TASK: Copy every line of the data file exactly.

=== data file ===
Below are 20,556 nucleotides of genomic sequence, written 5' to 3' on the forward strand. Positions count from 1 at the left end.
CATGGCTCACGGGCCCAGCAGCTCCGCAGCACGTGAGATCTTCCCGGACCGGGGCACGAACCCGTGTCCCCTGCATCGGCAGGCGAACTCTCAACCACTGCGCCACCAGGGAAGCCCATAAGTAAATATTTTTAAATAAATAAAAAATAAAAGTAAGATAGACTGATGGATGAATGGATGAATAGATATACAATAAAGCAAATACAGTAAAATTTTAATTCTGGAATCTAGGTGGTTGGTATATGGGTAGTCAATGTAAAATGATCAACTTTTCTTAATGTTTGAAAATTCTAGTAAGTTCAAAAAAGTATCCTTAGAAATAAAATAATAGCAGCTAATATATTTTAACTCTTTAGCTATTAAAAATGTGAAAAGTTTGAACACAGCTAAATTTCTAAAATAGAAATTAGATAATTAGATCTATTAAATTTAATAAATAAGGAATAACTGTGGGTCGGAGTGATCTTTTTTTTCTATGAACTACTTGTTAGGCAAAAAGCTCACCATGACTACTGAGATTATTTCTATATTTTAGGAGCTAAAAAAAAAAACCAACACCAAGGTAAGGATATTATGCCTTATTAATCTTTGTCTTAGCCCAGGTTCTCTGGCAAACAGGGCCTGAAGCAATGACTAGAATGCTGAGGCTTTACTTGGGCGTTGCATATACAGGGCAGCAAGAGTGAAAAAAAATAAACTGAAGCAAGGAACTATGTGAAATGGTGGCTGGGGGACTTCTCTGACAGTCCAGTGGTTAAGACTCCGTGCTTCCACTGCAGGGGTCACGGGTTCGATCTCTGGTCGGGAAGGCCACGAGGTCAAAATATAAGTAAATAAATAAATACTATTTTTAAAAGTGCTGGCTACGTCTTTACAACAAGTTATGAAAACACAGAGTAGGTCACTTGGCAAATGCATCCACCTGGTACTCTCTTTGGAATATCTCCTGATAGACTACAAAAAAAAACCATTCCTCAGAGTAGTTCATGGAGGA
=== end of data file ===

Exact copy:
Below are 20,556 nucleotides of genomic sequence, written 5' to 3' on the forward strand. Positions count from 1 at the left end.
CATGGCTCACGGGCCCAGCAGCTCCGCAGCACGTGAGATCTTCCCGGACCGGGGCACGAACCCGTGTCCCCTGCATCGGCAGGCGAACTCTCAACCACTGCGCCACCAGGGAAGCCCATAAGTAAATATTTTTAAATAAATAAAAAATAAAAGTAAGATAGACTGATGGATGAATGGATGAATAGATATACAATAAAGCAAATACAGTAAAATTTTAATTCTGGAATCTAGGTGGTTGGTATATGGGTAGTCAATGTAAAATGATCAACTTTTCTTAATGTTTGAAAATTCTAGTAAGTTCAAAAAAGTATCCTTAGAAATAAAATAATAGCAGCTAATATATTTTAACTCTTTAGCTATTAAAAATGTGAAAAGTTTGAACACAGCTAAATTTCTAAAATAGAAATTAGATAATTAGATCTATTAAATTTAATAAATAAGGAATAACTGTGGGTCGGAGTGATCTTTTTTTTCTATGAACTACTTGTTAGGCAAAAAGCTCACCATGACTACTGAGATTATTTCTATATTTTAGGAGCTAAAAAAAAAAACCAACACCAAGGTAAGGATATTATGCCTTATTAATCTTTGTCTTAGCCCAGGTTCTCTGGCAAACAGGGCCTGAAGCAATGACTAGAATGCTGAGGCTTTACTTGGGCGTTGCATATACAGGGCAGCAAGAGTGAAAAAAAATAAACTGAAGCAAGGAACTATGTGAAATGGTGGCTGGGGGACTTCTCTGACAGTCCAGTGGTTAAGACTCCGTGCTTCCACTGCAGGGGTCACGGGTTCGATCTCTGGTCGGGAAGGCCACGAGGTCAAAATATAAGTAAATAAATAAATACTATTTTTAAAAGTGCTGGCTACGTCTTTACAACAAGTTATGAAAACACAGAGTAGGTCACTTGGCAAATGCATCCACCTGGTACTCTCTTTGGAATATCTCCTGATAGACTACAAAAAAAAACCATTCCTCAGAGTAGTTCATGGAGGA